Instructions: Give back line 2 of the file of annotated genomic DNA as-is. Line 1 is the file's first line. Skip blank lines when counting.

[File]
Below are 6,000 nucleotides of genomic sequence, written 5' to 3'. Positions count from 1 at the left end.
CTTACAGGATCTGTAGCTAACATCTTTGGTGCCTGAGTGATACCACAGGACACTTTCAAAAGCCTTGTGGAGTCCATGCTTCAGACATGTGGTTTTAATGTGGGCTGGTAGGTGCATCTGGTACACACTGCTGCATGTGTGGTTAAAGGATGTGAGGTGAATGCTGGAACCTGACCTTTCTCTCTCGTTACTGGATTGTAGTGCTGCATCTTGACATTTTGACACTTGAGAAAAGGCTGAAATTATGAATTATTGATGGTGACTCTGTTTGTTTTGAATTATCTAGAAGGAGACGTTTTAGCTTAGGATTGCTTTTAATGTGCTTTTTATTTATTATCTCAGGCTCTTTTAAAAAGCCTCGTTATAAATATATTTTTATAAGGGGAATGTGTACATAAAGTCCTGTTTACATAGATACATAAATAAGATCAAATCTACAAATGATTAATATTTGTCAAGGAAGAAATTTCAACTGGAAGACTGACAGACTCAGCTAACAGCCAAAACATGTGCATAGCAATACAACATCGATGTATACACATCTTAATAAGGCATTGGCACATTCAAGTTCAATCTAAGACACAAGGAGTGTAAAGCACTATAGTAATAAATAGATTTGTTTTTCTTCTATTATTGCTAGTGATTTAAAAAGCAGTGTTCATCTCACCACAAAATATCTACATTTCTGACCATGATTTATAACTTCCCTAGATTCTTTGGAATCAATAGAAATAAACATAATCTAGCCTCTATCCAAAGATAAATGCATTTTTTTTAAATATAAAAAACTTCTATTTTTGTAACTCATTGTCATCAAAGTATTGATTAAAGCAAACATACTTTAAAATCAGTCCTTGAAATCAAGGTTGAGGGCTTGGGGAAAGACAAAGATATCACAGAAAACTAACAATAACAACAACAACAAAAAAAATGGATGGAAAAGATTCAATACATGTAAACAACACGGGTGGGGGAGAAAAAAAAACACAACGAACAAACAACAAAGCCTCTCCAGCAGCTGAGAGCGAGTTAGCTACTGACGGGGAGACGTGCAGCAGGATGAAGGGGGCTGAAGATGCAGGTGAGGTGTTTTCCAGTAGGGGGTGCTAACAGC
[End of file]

CTTACAGGATCTGTAGCTAACATCTTTGGTGCCTGAGTGATACCACAGGACACTTTCAAAAGCCTTGTGGAGTCCATGCTTCAGACATGTGGTTTTAATGTGGGCTGGTAGGTGCATCTGGTACACACTGCTGCATGTGTGGTTAAAGGATGTGAGGTGAATGCTGGAACCTGACCTTTCTCTCTCGTTACTGGATTGTAGTGCTGCATCTTGACATTTTGACACTTGAGAAAAGGCTGAAATTATGAATTATTGATGGTGACTCTGTTTGTTTTGAATTATCTAGAAGGAGACGTTTTAGCTTAGGATTGCTTTTAATGTGCTTTTTATTTATTATCTCAGGCTCTTTTAAAAAGCCTCGTTATAAATATATTTTTATAAGGGGAATGTGTACATAAAGTCCTGTTTACATAGATACATAAATAAGATCAAATCTACAAATGATTAATATTTGTCAAGGAAGAAATTTCAACTGGAAGACTGACAGACTCAGCTAACAGCCAAAACATGTGCATAGCAATACAACATCGATGTATACACATCTTAATAAGGCATTGGCACATTCAAGTTCAATCTAAGACACAAGGAGTGTAAAGCACTATAGTAATAAATAGATTTGTTTTTCTTCTATTATTGCTAGTGATTTAAAAAGCAGTGTTCATCTCACCACAAAATATCTACATTTCTGACCATGATTTATAACTTCCCTAGATTCTTTGGAATCAATAGAAATAAACATAATCTAGCCTCTATCCAAAGATAAATGCATTTTTTTTAAATATAAAAAACTTCTATTTTTGTAACTCATTGTCATCAAAGTATTGATTAAAGCAAACATACTTTAAAATCAGTCCTTGAAATCAAGGTTGAGGGCTTGGGGAAAGACAAAGATATCACAGAAAACTAACAATAACAACAACAACAAAAAAAATGGATGGAAAAGATTCAATACATGTAAACAACACGGGTGGGGGAGAAAAAAAAACACAACGAACAAACAACAAAGCCTCTCCAGCAGCTGAGAGCGAGTTAGCTACTGACGGGGAGACGTGCAGCAGGATGAAGGGGGCTGAAGATGCAGGTGAGGTGTTTTCCAGTAGGGGGTGCTAACAGC